Thanks everyone. I just bought a gallon of vinegar so I'll try that first & if it doesn't completely do the job I'll get some borax. I've already tried soda in the wash. I was looking online the other day & discovered that Dawn makes an industrial strength degreaser. Don't know if it's safe for fabrics though.
    • See 3 previous
    • Julie Julie on Jan 25, 2020

      Try Charlie’s Soap. It’s at some targets and for sure on Amazon

  • Pam Kemp Pam Kemp on Oct 29, 2013
    that's what it says . It s kinda scary I know! The 20 mule team an the washing soda, not baking soda are deep cleaning. I use a bit more than the 2 TLB on the dirty ones. I have used it on the socks an undies an it has did good so far an he has sum dirty socks.. They say it gets rid of the build up from soaps an fabric softeners . an that I can say yes it does. I used vinegar as softener an my towels were soft an fluffy again. It may take a few washes if it is bad. An use hot water if you can a few times. I say its worth a try it is better than buying new. Im no Susie homemaker but I think it is worth a try... good luck!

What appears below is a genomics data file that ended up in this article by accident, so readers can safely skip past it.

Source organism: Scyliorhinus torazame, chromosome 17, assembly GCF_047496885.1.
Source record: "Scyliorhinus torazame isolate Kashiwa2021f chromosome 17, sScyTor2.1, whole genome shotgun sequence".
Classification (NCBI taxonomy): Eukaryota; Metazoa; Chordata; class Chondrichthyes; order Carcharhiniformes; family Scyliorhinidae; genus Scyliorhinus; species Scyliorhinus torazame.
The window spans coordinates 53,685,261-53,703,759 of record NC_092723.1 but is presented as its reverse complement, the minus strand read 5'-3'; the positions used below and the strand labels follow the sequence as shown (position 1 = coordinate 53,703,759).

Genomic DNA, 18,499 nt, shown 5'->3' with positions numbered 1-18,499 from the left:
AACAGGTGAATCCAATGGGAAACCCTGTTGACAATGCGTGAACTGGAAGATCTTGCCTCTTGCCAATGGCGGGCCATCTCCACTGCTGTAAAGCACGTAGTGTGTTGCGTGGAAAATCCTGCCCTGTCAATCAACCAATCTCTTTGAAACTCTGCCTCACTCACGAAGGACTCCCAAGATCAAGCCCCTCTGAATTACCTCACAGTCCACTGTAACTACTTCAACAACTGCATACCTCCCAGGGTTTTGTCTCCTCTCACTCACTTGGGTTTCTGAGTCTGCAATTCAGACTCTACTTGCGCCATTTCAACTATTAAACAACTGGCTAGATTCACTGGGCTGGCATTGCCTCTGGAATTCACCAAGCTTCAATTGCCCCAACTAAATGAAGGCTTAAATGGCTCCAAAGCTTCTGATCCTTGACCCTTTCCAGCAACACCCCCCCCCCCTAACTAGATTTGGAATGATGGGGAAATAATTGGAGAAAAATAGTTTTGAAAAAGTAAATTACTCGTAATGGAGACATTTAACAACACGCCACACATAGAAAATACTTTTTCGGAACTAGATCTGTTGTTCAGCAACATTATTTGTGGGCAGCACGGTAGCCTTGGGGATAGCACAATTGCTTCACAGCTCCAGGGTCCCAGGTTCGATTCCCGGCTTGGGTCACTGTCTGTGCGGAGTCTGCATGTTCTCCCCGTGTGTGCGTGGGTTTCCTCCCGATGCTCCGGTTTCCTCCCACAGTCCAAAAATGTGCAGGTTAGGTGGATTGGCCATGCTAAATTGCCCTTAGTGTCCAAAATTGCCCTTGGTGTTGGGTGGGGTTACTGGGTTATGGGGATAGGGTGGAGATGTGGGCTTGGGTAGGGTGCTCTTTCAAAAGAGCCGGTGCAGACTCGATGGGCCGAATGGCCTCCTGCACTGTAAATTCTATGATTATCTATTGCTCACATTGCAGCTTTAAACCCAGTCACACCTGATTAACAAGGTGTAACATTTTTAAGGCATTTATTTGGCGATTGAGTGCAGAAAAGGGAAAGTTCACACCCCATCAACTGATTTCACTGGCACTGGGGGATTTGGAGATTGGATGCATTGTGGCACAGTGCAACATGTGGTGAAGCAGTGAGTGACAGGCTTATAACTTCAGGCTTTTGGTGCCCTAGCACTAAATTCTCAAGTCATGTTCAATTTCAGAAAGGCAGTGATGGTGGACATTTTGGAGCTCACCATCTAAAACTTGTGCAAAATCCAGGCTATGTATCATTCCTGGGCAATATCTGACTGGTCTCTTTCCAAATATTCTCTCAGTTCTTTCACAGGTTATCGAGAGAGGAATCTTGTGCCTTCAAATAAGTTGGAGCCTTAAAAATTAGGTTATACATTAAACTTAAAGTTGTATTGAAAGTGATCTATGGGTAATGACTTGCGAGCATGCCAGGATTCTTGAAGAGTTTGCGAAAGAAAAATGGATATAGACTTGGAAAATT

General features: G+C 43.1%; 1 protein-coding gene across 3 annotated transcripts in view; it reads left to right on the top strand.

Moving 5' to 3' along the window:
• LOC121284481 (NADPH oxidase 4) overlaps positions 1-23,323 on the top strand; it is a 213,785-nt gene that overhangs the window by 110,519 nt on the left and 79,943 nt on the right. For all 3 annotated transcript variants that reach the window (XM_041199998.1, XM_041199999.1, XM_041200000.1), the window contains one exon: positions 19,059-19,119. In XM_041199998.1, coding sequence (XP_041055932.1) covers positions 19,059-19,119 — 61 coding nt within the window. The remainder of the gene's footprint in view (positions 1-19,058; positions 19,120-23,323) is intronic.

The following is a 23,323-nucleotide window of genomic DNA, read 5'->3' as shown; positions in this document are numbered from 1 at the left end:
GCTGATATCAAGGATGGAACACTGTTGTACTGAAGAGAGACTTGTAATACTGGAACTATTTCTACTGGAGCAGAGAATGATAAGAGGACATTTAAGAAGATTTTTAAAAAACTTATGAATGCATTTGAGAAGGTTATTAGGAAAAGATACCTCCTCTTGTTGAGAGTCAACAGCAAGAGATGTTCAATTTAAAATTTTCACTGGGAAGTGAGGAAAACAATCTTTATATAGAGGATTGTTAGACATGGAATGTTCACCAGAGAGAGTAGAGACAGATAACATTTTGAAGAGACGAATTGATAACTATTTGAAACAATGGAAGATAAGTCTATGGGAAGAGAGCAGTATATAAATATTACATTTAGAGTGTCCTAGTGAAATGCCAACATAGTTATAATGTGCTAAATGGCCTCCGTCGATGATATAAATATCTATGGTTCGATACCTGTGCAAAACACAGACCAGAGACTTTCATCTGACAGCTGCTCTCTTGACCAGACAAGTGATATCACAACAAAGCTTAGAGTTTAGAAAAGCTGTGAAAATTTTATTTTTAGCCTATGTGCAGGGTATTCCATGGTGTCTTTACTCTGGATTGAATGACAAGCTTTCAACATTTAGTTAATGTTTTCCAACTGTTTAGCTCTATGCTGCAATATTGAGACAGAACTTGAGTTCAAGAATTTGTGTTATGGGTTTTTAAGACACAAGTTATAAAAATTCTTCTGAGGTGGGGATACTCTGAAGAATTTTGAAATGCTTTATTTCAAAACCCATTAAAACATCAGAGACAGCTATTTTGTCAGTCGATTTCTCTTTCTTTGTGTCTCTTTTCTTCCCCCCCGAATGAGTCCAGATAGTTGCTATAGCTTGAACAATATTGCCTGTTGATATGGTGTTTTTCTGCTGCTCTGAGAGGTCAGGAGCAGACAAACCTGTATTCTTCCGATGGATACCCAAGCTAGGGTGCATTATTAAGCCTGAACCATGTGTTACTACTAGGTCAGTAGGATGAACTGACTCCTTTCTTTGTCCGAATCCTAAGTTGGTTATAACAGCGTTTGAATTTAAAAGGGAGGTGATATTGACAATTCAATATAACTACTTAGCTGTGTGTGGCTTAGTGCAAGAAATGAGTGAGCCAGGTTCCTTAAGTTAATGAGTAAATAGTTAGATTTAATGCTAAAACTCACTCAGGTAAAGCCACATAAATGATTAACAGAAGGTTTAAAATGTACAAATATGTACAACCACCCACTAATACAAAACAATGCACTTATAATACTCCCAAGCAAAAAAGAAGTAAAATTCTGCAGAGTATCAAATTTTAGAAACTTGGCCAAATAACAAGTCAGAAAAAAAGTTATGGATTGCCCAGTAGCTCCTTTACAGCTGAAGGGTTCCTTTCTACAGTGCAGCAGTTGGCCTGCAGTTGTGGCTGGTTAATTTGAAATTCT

• Sueli Nelson Sueli Nelson on Oct 29, 2013
    Sueli Washington. UT My daughter is a massage Therapist and once forgot the massage sheets in a bag for a few days, and the same rancid odor permeated the sheets. We tried all the above, but what really helped was "Simple Green", it is nontoxic and biodegradable, they suggest 1/4 cup as the machine fills with water, then add the laundry. You may have to soak the sheets, etc, for a few hours. We also use the vinegar to rinse. or 1-800-228-0709. we buy ours at Home Depot. I hope this helps.